1932 photo of Swinnerton at his desk from the fotosdecomics blog.
James Swinnerton (1875-1974) was one of the early giants of American cartooning. Four years before THE YELLOW KID, Swinnerton was drawing a little bear on the San Francisco Examiner every day. The bear cub became a hit and the Examiner's owner, William Randolph Hearst, asked "Swin" to move to New York to join his New York World bullpen, which included Tad Dorgan, George McManus, George Herriman and others.
Swinnerton created a lot of characters and was an early experimenter in comic strip narrative technique. An early success was THE LITTLE TIGERS. The naughty Mr. Jack became his breakout character, and the strip was later renamed for him. His longest running comic was LITTLE JIMMY (1904-1958).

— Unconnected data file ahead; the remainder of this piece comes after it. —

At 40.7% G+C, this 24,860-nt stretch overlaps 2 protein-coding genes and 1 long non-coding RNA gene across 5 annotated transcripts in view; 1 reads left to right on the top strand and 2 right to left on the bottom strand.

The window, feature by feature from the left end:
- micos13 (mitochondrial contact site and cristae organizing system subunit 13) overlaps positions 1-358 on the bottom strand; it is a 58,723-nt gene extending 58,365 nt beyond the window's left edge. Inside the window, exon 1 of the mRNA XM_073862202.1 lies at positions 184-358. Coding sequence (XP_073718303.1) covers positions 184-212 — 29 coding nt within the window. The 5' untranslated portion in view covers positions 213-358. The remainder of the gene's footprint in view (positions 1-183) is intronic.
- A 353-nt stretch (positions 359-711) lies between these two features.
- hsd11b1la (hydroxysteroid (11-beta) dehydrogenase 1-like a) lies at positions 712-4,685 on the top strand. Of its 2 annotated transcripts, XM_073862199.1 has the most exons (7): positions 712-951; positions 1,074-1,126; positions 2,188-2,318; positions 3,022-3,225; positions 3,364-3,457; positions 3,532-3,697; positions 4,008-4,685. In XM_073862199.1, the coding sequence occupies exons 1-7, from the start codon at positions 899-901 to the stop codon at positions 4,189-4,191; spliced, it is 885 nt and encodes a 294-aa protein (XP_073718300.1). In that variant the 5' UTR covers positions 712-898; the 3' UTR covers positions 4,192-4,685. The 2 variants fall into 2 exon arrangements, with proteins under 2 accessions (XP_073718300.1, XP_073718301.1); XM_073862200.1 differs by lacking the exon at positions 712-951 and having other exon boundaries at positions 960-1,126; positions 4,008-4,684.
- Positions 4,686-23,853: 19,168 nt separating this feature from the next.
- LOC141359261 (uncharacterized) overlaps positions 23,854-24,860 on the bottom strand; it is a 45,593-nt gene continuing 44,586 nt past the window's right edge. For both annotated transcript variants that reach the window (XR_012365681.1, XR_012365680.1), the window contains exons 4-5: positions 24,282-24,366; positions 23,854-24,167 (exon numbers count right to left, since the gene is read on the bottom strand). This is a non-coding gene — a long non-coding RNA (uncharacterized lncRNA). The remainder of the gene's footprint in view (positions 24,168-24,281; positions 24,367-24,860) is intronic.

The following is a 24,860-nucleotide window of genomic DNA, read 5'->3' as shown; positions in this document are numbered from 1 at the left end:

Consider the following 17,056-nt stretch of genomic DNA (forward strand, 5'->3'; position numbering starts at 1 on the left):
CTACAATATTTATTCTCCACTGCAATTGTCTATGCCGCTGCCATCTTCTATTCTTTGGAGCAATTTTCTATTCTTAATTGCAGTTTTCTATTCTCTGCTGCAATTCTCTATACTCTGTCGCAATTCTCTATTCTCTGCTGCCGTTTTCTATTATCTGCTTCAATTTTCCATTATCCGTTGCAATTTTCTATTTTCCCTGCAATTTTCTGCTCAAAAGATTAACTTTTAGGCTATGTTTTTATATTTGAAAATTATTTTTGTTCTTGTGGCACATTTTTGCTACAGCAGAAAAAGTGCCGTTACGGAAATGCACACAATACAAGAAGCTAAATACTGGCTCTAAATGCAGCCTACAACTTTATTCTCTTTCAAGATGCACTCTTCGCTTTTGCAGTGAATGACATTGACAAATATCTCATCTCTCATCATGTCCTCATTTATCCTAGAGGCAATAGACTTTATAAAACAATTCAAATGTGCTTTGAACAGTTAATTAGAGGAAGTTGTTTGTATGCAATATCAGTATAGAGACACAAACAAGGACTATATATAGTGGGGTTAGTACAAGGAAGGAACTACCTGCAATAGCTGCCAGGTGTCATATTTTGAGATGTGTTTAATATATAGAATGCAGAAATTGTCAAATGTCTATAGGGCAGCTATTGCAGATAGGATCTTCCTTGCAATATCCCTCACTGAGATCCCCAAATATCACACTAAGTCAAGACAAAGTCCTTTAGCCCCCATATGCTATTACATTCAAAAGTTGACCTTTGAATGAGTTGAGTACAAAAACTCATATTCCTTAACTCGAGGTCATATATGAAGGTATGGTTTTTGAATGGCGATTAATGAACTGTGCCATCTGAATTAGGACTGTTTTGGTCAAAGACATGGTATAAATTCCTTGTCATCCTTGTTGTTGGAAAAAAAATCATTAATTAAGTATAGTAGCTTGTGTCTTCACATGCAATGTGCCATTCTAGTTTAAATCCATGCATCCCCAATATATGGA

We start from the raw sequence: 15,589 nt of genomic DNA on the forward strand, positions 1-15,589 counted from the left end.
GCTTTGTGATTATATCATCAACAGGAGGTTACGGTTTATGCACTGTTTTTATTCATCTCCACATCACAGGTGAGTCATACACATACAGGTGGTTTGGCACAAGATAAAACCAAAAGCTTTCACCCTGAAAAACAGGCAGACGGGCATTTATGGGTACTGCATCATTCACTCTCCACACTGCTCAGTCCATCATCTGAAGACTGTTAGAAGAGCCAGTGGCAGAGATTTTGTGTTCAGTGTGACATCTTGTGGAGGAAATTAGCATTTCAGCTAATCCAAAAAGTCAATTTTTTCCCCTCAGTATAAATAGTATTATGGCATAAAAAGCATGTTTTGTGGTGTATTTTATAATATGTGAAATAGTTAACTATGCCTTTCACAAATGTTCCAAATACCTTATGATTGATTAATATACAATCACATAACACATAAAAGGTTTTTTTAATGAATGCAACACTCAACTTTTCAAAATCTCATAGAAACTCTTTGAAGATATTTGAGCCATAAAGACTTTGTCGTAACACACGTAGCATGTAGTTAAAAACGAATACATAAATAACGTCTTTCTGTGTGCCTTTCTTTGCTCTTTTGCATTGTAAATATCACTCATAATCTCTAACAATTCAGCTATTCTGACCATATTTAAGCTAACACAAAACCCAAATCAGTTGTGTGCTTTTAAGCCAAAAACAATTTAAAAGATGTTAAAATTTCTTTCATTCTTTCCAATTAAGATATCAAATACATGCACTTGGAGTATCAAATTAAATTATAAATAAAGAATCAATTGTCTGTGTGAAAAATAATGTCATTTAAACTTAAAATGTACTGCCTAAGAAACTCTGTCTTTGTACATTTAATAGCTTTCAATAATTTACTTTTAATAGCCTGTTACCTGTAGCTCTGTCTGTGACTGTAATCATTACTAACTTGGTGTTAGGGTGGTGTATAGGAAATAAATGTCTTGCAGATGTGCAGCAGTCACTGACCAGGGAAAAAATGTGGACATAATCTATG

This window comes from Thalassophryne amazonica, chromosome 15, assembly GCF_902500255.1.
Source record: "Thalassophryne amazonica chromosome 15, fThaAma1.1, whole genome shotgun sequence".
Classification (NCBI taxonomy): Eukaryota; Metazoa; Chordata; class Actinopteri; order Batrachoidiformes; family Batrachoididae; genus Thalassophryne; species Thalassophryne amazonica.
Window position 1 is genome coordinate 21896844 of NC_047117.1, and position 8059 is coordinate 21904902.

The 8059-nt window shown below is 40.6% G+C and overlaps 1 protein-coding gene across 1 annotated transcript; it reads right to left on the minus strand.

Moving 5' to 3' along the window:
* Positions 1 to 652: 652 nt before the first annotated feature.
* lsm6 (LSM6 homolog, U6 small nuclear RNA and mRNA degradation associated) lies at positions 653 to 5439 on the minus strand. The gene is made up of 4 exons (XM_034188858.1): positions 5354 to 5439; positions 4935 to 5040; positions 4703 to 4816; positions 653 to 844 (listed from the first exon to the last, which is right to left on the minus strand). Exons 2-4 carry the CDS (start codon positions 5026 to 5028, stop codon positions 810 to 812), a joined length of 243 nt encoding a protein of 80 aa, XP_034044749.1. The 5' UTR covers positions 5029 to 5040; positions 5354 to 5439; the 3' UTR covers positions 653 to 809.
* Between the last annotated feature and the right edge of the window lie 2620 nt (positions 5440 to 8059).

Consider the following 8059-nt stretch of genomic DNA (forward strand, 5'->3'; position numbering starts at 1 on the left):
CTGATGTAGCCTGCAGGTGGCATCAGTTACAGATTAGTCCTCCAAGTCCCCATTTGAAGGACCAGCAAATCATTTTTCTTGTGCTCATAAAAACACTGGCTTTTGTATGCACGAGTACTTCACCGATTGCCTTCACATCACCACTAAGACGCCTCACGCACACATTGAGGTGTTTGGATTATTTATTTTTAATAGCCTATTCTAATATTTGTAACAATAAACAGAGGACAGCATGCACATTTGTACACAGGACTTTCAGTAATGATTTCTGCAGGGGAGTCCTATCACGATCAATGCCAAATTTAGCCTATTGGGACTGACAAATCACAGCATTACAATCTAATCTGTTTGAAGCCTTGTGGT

Around 1905, this successful cartoonist was diagnosed with life-threatening tuberculosis. He was told he had a short time to live, and he should move out to the desert, where the air would be better for him. Swinnerton did this -- but he also defied the doctors by living for another 69 years, healthy and productive, continuing cartooning and painting his desert environs.
"In 1963, Milt Kagen arranged for Master Sergeant Percy Brown, Jr. to interview legendary cartoonist Jimmy Swinnerton for a program that was broadcast by shortwave to troops overseas.
"A lifelong comics fan, Mr. Kagen carefully preserved the tapes of that interview and is now making the program available to the public."
Coconino County page
Spectatorship and Framing in the Strips
-- Edited from a April 12, 2012 blog entry.